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Mumford And Sons
Sigh No More Hazel Sheffield , October 7th, 2009 10:31

About a year ago, off the back of the emergence of one Laura Marling, someone in an ivory tower at music press headquarters christened a genre: new folk. It was meant to reflect the collective ambitions of one of the most inward looking musical gangs of recent years — a banjo-bothering, fiddling troupe that gatecrashed each other's tours and got together for a big back-slapping Christmas do in Cargo. They numbered Marling, Mumford And Sons, Johnny Flynn, Jay Jay Pistolet, Cherbourg and Peggy Sue among others. Noah And The Whale were in there at the start but then it all went wrong after frontman Charlie Fink got dumped by Marling for new-folk godfather, Marcus Mumford. Tabloid stuff, dear reader, tabloid stuff.

It's all gone rather the shape of the pear now, with Fink telling sob-stories to the Guardian about his second 'Laura Marling break-up' album, and word going quiet about the scene. The press tired of a tag that meant little other than to its proponents, who were too busy hanging around massaging one-another's egos over the rhyming dictionary to make any lasting impression.

From the ashes of this phenomenon rises another, stranger beast. Mumford And Sons have been gathering pace for the best part of a year, releasing a series of three EPs and cajoling malleable indie-kids into country dancing at festivals and gigs. A fourpiece clad more often than not in tweed and braces, Mumford And Sons are a burly band of solid folk musicians whose debut mounts three chords and plugs them senseless for the duration of its twelve tracks. What piqued interest — perhaps only for the fact that it was so far removed from ubiquitious 'indie' — in EP format, lacks any subtlety and humility when extended to album length. Whether this lowest-common-denominator approach to folk will convince early fans on release will be a measure of the mass.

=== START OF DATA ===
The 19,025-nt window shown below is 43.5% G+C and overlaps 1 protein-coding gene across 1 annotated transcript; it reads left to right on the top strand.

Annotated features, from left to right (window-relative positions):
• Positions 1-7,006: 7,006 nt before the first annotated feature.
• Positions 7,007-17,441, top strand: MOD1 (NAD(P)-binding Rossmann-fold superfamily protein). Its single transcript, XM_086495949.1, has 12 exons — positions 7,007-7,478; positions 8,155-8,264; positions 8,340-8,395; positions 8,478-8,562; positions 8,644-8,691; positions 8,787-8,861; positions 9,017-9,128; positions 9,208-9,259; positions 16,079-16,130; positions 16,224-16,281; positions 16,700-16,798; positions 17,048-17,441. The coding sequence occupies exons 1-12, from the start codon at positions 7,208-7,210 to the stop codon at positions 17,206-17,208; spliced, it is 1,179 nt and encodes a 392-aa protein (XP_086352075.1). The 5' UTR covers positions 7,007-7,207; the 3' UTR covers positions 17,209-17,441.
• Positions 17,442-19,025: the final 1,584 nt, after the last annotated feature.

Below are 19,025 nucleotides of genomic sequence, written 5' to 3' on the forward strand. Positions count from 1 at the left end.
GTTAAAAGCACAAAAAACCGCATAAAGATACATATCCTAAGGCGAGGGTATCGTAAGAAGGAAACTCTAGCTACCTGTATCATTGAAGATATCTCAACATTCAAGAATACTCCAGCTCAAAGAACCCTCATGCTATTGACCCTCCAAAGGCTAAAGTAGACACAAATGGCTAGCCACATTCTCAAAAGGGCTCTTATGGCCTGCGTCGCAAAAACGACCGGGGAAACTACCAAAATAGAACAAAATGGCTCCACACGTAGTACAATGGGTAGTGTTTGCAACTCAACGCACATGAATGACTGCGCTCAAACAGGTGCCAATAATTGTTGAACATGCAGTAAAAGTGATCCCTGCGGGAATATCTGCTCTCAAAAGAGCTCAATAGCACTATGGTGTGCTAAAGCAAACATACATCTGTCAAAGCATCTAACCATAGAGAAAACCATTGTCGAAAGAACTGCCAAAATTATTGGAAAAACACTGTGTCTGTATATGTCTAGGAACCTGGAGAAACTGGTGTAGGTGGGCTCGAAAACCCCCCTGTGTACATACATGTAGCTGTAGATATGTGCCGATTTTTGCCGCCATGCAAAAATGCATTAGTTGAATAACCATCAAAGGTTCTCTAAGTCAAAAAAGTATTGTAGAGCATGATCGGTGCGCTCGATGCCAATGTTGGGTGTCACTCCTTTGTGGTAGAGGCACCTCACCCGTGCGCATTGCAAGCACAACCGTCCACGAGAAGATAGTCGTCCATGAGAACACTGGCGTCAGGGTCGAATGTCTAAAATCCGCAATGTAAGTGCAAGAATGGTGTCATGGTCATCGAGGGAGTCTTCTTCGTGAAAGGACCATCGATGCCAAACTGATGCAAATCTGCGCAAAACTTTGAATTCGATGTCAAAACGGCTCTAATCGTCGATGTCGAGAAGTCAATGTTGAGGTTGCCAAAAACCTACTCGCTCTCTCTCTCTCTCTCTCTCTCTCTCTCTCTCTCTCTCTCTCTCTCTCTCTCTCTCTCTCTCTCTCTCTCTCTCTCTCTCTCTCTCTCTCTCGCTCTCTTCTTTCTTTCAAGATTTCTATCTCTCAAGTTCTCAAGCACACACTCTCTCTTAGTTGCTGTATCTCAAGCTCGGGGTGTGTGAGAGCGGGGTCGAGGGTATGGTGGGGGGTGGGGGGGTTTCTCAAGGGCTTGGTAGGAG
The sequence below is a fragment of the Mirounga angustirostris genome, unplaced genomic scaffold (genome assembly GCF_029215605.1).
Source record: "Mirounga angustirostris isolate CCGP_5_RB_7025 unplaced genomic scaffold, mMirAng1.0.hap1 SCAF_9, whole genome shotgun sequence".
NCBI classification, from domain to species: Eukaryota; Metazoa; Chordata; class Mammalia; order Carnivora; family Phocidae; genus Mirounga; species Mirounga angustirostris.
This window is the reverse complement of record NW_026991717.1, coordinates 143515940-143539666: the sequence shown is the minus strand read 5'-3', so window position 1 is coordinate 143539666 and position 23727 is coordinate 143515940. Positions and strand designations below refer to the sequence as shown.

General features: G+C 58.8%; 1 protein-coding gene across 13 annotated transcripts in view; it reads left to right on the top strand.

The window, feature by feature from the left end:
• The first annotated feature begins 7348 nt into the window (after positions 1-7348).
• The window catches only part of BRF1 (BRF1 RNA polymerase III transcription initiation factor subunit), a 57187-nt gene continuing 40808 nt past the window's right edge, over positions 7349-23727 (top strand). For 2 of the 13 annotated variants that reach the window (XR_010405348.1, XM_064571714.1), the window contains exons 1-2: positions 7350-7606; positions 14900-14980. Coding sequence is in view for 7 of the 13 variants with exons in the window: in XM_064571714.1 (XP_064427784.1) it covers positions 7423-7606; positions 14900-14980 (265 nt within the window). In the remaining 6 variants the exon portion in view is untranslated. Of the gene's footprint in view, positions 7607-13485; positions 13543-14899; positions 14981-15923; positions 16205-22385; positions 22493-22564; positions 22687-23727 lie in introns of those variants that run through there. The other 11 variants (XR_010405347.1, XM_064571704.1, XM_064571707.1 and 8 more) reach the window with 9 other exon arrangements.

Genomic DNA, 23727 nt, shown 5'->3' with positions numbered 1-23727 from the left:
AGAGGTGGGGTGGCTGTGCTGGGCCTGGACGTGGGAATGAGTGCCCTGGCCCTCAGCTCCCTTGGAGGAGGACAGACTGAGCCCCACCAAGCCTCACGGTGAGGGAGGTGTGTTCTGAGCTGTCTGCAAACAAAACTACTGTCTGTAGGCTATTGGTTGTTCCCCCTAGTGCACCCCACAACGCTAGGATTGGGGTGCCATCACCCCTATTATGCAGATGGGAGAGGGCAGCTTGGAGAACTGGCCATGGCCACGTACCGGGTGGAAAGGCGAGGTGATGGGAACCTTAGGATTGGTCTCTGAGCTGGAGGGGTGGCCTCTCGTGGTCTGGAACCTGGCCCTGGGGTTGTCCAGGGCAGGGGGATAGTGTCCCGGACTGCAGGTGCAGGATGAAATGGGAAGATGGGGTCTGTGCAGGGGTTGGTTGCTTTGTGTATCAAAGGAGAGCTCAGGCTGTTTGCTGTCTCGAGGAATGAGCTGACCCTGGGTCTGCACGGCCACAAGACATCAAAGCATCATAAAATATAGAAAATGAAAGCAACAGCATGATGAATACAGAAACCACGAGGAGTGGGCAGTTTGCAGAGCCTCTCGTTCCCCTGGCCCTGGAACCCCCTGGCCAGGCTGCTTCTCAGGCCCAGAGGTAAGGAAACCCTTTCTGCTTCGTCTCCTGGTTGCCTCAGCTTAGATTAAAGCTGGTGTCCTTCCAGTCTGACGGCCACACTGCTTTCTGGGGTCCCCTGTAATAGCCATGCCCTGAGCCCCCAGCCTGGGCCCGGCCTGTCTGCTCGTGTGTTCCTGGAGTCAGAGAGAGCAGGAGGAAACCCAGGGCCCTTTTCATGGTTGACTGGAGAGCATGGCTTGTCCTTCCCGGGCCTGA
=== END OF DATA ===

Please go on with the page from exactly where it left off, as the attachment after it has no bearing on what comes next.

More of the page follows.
And the plot doth thicken with the lyrical content of this album. Sigh No More is shot through with Christian iconography, from the hymnal 'Awake My Soul' to the country gait of 'Roll Away Your Stone', with its ruminations on grace and sin. The whole biblical theme comes to a furious climax in 'Dust Bowl Dance', with Mumford screaming 'there will come a time when I will look in your eye/ You will pray to the god that you've always denied/ I'll go out back and I'll get my gun/ I'll say you haven't met me, I am the only son.' It's quite remarkable to catch such brazen religious themes on what is, essentially, a pop record — more remarkable still that for the majority of listeners the Christian intent in this will fly beneath the radar.

Maybe it's commendable in a world where materialism and disposability proliferate to write for a higher power, but it can't but make the conscious listener shift uncomfortably, like being trapped in an evangelical church when everyone's clapping with their eyes closed.

What's missing here, apart from an antidotal dose of Dawkinism, is a modicum of self-restraint. Sigh No More is so earnest it weeps holy water, from theatrical drum rolls to jiggedy banjo riffs to trumpeting fanfares that are too bloody obvious to swallow. Pomp and pop are common bedfellows — but with Jesus squeezed between them, three's too many for your average proverbial duvet.

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